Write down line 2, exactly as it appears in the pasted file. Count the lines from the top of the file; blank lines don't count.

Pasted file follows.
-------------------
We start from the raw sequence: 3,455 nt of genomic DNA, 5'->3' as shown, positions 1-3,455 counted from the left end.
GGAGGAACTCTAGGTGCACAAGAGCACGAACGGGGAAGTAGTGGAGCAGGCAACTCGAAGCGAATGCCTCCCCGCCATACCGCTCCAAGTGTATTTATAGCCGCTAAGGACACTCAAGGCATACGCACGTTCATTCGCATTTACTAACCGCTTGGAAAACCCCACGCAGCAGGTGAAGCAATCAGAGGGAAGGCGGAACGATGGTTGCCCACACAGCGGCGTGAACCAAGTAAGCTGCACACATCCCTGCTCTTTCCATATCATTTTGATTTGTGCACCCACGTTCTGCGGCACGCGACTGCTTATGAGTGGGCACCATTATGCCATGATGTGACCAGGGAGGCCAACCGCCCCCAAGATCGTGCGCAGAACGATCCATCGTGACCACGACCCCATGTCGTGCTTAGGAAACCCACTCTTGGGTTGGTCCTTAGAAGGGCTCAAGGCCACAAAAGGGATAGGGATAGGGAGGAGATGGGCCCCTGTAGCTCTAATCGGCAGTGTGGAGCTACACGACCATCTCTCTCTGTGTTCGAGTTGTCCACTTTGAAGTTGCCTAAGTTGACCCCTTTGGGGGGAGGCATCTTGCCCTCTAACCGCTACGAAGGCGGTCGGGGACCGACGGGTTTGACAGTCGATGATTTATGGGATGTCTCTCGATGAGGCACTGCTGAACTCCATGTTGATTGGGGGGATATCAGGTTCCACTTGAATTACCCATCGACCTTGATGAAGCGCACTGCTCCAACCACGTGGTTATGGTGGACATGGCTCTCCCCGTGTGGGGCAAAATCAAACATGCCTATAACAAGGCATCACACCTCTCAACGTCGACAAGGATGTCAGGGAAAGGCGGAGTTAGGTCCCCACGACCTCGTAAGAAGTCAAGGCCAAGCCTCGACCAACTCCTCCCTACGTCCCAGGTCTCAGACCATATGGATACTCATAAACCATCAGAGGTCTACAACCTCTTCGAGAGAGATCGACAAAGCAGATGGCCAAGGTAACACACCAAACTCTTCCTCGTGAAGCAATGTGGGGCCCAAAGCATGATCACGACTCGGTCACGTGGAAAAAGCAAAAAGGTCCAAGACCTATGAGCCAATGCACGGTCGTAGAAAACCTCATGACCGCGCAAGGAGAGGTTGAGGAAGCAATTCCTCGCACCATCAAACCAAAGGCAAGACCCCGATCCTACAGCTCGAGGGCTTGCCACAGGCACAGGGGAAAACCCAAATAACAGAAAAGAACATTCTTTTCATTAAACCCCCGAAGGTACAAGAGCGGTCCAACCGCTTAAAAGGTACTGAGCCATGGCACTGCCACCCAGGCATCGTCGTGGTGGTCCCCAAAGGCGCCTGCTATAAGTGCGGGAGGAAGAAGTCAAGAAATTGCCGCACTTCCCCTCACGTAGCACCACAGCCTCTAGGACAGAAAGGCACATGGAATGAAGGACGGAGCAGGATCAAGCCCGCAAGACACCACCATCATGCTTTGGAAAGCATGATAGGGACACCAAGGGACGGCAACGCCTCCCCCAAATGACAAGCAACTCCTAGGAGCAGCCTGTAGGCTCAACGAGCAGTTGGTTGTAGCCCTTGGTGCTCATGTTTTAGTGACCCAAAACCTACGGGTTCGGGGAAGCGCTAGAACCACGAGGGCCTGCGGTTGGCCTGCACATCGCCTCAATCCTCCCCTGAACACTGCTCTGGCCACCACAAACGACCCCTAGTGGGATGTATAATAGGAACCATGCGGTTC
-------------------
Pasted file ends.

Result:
GGAGGAACTCTAGGTGCACAAGAGCACGAACGGGGAAGTAGTGGAGCAGGCAACTCGAAGCGAATGCCTCCCCGCCATACCGCTCCAAGTGTATTTATAGCCGCTAAGGACACTCAAGGCATACGCACGTTCATTCGCATTTACTAACCGCTTGGAAAACCCCACGCAGCAGGTGAAGCAATCAGAGGGAAGGCGGAACGATGGTTGCCCACACAGCGGCGTGAACCAAGTAAGCTGCACACATCCCTGCTCTTTCCATATCATTTTGATTTGTGCACCCACGTTCTGCGGCACGCGACTGCTTATGAGTGGGCACCATTATGCCATGATGTGACCAGGGAGGCCAACCGCCCCCAAGATCGTGCGCAGAACGATCCATCGTGACCACGACCCCATGTCGTGCTTAGGAAACCCACTCTTGGGTTGGTCCTTAGAAGGGCTCAAGGCCACAAAAGGGATAGGGATAGGGAGGAGATGGGCCCCTGTAGCTCTAATCGGCAGTGTGGAGCTACACGACCATCTCTCTCTGTGTTCGAGTTGTCCACTTTGAAGTTGCCTAAGTTGACCCCTTTGGGGGGAGGCATCTTGCCCTCTAACCGCTACGAAGGCGGTCGGGGACCGACGGGTTTGACAGTCGATGATTTATGGGATGTCTCTCGATGAGGCACTGCTGAACTCCATGTTGATTGGGGGGATATCAGGTTCCACTTGAATTACCCATCGACCTTGATGAAGCGCACTGCTCCAACCACGTGGTTATGGTGGACATGGCTCTCCCCGTGTGGGGCAAAATCAAACATGCCTATAACAAGGCATCACACCTCTCAACGTCGACAAGGATGTCAGGGAAAGGCGGAGTTAGGTCCCCACGACCTCGTAAGAAGTCAAGGCCAAGCCTCGACCAACTCCTCCCTACGTCCCAGGTCTCAGACCATATGGATACTCATAAACCATCAGAGGTCTACAACCTCTTCGAGAGAGATCGACAAAGCAGATGGCCAAGGTAACACACCAAACTCTTCCTCGTGAAGCAATGTGGGGCCCAAAGCATGATCACGACTCGGTCACGTGGAAAAAGCAAAAAGGTCCAAGACCTATGAGCCAATGCACGGTCGTAGAAAACCTCATGACCGCGCAAGGAGAGGTTGAGGAAGCAATTCCTCGCACCATCAAACCAAAGGCAAGACCCCGATCCTACAGCTCGAGGGCTTGCCACAGGCACAGGGGAAAACCCAAATAACAGAAAAGAACATTCTTTTCATTAAACCCCCGAAGGTACAAGAGCGGTCCAACCGCTTAAAAGGTACTGAGCCATGGCACTGCCACCCAGGCATCGTCGTGGTGGTCCCCAAAGGCGCCTGCTATAAGTGCGGGAGGAAGAAGTCAAGAAATTGCCGCACTTCCCCTCACGTAGCACCACAGCCTCTAGGACAGAAAGGCACATGGAATGAAGGACGGAGCAGGATCAAGCCCGCAAGACACCACCATCATGCTTTGGAAAGCATGATAGGGACACCAAGGGACGGCAACGCCTCCCCCAAATGACAAGCAACTCCTAGGAGCAGCCTGTAGGCTCAACGAGCAGTTGGTTGTAGCCCTTGGTGCTCATGTTTTAGTGACCCAAAACCTACGGGTTCGGGGAAGCGCTAGAACCACGAGGGCCTGCGGTTGGCCTGCACATCGCCTCAATCCTCCCCTGAACACTGCTCTGGCCACCACAAACGACCCCTAGTGGGATGTATAATAGGAACCATGCGGTTC